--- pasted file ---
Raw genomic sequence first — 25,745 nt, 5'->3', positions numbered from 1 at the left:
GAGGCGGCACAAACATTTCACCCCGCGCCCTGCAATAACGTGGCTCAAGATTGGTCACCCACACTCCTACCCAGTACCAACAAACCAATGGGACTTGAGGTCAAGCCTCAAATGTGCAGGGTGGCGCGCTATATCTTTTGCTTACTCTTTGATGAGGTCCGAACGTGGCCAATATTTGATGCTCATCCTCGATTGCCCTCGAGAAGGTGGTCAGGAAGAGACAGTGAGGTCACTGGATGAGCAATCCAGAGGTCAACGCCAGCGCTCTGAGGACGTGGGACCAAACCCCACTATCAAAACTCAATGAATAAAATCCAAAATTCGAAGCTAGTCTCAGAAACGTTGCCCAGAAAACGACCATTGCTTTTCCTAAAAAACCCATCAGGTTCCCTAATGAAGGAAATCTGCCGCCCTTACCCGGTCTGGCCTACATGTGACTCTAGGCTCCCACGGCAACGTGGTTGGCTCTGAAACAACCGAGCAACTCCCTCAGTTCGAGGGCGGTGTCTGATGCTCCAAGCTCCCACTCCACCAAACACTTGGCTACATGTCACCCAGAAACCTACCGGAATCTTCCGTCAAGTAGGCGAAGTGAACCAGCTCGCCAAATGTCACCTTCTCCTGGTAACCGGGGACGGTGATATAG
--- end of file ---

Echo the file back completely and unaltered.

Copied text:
Raw genomic sequence first — 25,745 nt, 5'->3', positions numbered from 1 at the left:
GAGGCGGCACAAACATTTCACCCCGCGCCCTGCAATAACGTGGCTCAAGATTGGTCACCCACACTCCTACCCAGTACCAACAAACCAATGGGACTTGAGGTCAAGCCTCAAATGTGCAGGGTGGCGCGCTATATCTTTTGCTTACTCTTTGATGAGGTCCGAACGTGGCCAATATTTGATGCTCATCCTCGATTGCCCTCGAGAAGGTGGTCAGGAAGAGACAGTGAGGTCACTGGATGAGCAATCCAGAGGTCAACGCCAGCGCTCTGAGGACGTGGGACCAAACCCCACTATCAAAACTCAATGAATAAAATCCAAAATTCGAAGCTAGTCTCAGAAACGTTGCCCAGAAAACGACCATTGCTTTTCCTAAAAAACCCATCAGGTTCCCTAATGAAGGAAATCTGCCGCCCTTACCCGGTCTGGCCTACATGTGACTCTAGGCTCCCACGGCAACGTGGTTGGCTCTGAAACAACCGAGCAACTCCCTCAGTTCGAGGGCGGTGTCTGATGCTCCAAGCTCCCACTCCACCAAACACTTGGCTACATGTCACCCAGAAACCTACCGGAATCTTCCGTCAAGTAGGCGAAGTGAACCAGCTCGCCAAATGTCACCTTCTCCTGGTAACCGGGGACGGTGATATAG